According to Omaha-World-Herald, French’s story was popularized in newspaper and radio accounts, courtesy of Adrian, and he received numerous recognitions. His story also made it to popular culture where it was told in bubble gum inserts, comic strips, a calendar, and by a Pulitzer Prize-winning poet. French stayed in the military until the end of the war, taking a civilian job with the Navy in San Diego afterwards. Despite his accomplishments, he suffered from depression and alcoholism as a result of untreated post-traumatic stress, passing away at the age of 37 in 1956. 

His story was all but forgotten until a few years ago. Bruce Wigo, the former director of the International Swimming Hall of Fame, discovered it, promoting French’s heroism during the Spring of 2021 and urging USA Swimming to honor him during the U.S. Olympic Swim Trials in Omaha last June. Nebraska Rep. Don Bacon then sent a letter to the secretary of the Navy last year to request a review of French’s file to see if he had received the proper awards due. 

This past May, 80 years after French’s heroic rescue, the Navy honored him posthumously, presenting eight of French’s relatives with a Navy and Marine Corps medal, the highest award for non-combat heroism a servicemen can receive. The award was presented to French’s descendants during a ceremony where the Naval Base in San Diego renamed a Navy rescue swimming pool in French’s honor. 

“French was an African-American serving at a time when prejudice and discrimination were ever-present in our Armed Forces and society, which makes this recognition of Charles (Jackson) French’s heroic actions even more significant,” said Capt. Ted Carlson, commander of Naval Base San Diego.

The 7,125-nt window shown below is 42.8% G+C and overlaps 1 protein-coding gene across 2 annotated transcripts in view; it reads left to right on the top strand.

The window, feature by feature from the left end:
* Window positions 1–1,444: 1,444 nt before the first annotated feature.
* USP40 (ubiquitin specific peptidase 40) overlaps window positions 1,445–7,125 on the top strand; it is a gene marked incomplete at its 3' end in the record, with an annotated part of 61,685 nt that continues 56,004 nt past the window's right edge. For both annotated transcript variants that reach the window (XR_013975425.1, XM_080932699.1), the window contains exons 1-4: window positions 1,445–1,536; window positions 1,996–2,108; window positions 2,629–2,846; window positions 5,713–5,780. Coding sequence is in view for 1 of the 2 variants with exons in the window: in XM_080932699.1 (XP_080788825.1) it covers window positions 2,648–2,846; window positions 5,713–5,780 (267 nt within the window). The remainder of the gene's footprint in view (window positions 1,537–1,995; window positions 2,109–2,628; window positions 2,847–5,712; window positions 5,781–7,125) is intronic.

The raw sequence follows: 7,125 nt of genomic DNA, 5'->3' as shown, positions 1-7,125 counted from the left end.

Here’s why we should talk about Charles Jackson French even when it isn’t Veterans Day. French’s family at his gravesite at Fort Rosecrans National Cemetery in San Diego. Photo Courtesy of Chester & Linda French

 

The ceremony was attended by French’s nephews and several other family members. 

“I was elated,” said Chester French Jr., French’s nephew. 

“[The event was] just awesome. It makes you want to cry. It took so long,” added his wife Linda. 

89-year-old Roscoe Harris, another of French’s nephews, reflected fondly on meeting his uncle just after the World War II records, inspiring him to learn to swim. Harris’ father also served in the war. 

“I’ve always felt glad to be a proud American. I was happy to see that, as an American Black man, [French] got recognized,” said Harris.

Rear Adm. Charles Brown was on hand to present each of the family members with the Navy and Marine Corps Medal in French’s honor and discuss why the homage and renaming of the Navy pool is important for future servicemen.

“It will inspire generations of sailors. It’s a story of the best of who we are,” said Brown. 

Rep. Bacon is making sure that French is immortalized in other ways as well, introducing a bill to rename the Benson postal facility at 6223 Maple St. in Omaha as “Petty Officer 1st Class Charles Jackson French Post Office.” The bill cleared the Senate by unanimous vote and the House of Representatives this past March. 

“It’s wonderful news that legislation to recognize Charles Jackson French’s incredible heroism is headed to the president’s desk. This post office renaming is important to his family, the community of Omaha, and the state of Nebraska. I’m proud we could come together to recognize his legacy of service and sacrifice,” said Nebraska Sen. Deb Fischer. 

Thank you for your service Mr. French. Because of you, we can!

Here’s why we should talk about Charles Jackson French even when it isn’t Veterans Day. Photo Courtesy of U.S. Navy